Knowing when to post, as well as when to include your post in the topic is another huge thing. If you still chose to post a topic on Favorite Forum Software, you're more than likely want to wait until the conversation starts to die down and post a post on your favorite forum software, however, to help spike the conversation on the topic Most professional forum software, you'd get more engagement by posting your opinion in the topic. This can have a huge effect, as for the "Favorite Forum Software" people simply post their favorite. If you post yours in the OP (Original Post) once the topic dies down, it will remain dead. Whilst waiting until the topic dies down and posting your opinion will bump it back up, and hopefully increase the discussion. For the topic "Most professional forum software" adding the post will already have people agreeing with you, or disagreeing with you, allowing them to state why in the topic, and instantly increasing the engagement of the post.


Milking your topics. If at all possible to split your topics up into multiple parts, there isn't anything wrong with doing so. For example "Most professional forum software" can be split up into two topics. "Most professional FREE forum software" and "Most professional PAID forum software" This means you get twice as much bang for your buck. Now people are not just talking about what they think is the most popular, you've split it up into two groups, Paid, and Free, which opens up the conversation to double the amount. It also helps the community narrow down their choices. Some people may be stuck between MyBB and Xenforo, and in doing this you're allowing them to be able to talk about both! It is not wrong to milk your topics as long as they are not the same. In this case, they are completely different as they are discussing two totally different types for forum structures. Those who use free, and those who use paid.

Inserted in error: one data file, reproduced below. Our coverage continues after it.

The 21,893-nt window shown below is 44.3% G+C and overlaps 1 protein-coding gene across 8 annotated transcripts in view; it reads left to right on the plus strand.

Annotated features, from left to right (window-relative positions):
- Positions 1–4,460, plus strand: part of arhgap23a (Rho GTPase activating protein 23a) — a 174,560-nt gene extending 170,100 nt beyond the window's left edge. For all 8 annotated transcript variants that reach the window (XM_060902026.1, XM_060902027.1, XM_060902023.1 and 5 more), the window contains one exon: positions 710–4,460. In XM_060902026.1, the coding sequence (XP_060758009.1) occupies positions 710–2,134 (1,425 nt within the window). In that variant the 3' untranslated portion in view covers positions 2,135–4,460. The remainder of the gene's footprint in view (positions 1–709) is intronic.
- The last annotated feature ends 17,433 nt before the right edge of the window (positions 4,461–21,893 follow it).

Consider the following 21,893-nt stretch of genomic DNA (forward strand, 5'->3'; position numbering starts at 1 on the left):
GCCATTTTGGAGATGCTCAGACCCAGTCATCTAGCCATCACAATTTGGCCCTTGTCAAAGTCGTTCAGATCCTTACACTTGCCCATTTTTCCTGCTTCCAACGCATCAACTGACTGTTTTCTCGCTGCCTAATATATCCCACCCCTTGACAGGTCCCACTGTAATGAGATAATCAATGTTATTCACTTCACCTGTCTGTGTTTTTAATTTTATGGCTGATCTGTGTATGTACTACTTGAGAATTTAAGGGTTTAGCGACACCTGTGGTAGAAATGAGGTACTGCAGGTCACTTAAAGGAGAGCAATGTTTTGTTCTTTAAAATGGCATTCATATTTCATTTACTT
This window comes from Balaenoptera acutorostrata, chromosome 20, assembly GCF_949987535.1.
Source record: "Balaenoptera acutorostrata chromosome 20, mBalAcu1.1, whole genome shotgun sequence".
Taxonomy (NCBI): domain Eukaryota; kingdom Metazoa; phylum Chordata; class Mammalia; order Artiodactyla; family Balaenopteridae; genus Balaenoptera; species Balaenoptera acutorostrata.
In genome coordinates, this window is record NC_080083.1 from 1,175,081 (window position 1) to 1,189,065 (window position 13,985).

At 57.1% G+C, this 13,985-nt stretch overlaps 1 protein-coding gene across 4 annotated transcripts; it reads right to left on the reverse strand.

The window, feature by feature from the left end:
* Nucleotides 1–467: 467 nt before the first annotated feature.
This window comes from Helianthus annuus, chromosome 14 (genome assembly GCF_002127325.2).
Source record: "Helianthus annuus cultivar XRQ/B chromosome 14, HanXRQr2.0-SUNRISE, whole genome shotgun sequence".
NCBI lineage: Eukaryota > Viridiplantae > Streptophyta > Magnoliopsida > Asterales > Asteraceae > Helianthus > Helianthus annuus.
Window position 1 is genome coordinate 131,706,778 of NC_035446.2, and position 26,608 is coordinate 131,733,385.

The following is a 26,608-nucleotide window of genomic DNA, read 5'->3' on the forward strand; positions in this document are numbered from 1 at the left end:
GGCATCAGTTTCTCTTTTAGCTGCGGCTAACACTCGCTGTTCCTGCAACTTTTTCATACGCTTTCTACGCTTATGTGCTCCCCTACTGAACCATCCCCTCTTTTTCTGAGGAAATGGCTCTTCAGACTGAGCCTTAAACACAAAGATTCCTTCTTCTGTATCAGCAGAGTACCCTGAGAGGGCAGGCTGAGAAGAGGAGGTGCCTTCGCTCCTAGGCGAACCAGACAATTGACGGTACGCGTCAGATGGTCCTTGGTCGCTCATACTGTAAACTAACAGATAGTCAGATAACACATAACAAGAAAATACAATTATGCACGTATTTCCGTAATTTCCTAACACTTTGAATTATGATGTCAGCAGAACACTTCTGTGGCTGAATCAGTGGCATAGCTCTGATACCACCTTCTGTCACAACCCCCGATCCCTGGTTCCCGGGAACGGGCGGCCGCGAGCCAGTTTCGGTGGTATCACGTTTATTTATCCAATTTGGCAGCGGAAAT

I hope this helps everyone out with their forums, and allows you to better engage your audience. As always, if you found this helpful please rate it, and if you have any questions or concerns post it below Smile

Just an F.Y.I. incase anyone reads the part about WebGuruBB the wrong way, I'm in now way shape or form dissing them. I greatly enjoy the site, and go on there quite frequently. I was simply using them as an example as we're vastly different in the structure of our sits.
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#2
Awesome read!

I just have one question though, when do you think is the best time to start posting these topics? I'm working on a project that has just started, it has a bare-bones theme with only two users so it is still very much under-construction. But should I start posting threads now or wait until the site itself is in a more finished state?
#3
Gytix, post: 608, member: 39 Wrote:Awesome read!

I just have one question though, when do you think is the best time to start posting these topics? I'm working on a project that has just started, it has a bare-bones theme with only two users so it is still very much under-construction. But should I start posting threads now or wait until the site itself is in a more finished state?
I think adding a few of these topics now, and then periodically adding them as more members come in would be the best bet. This way you have engaging content when the site is first live, and then adding in more as those content begin to die down would keep your members active, as well as your site a whole. I hope this helped, if not, please let me know and I'll explain further Smile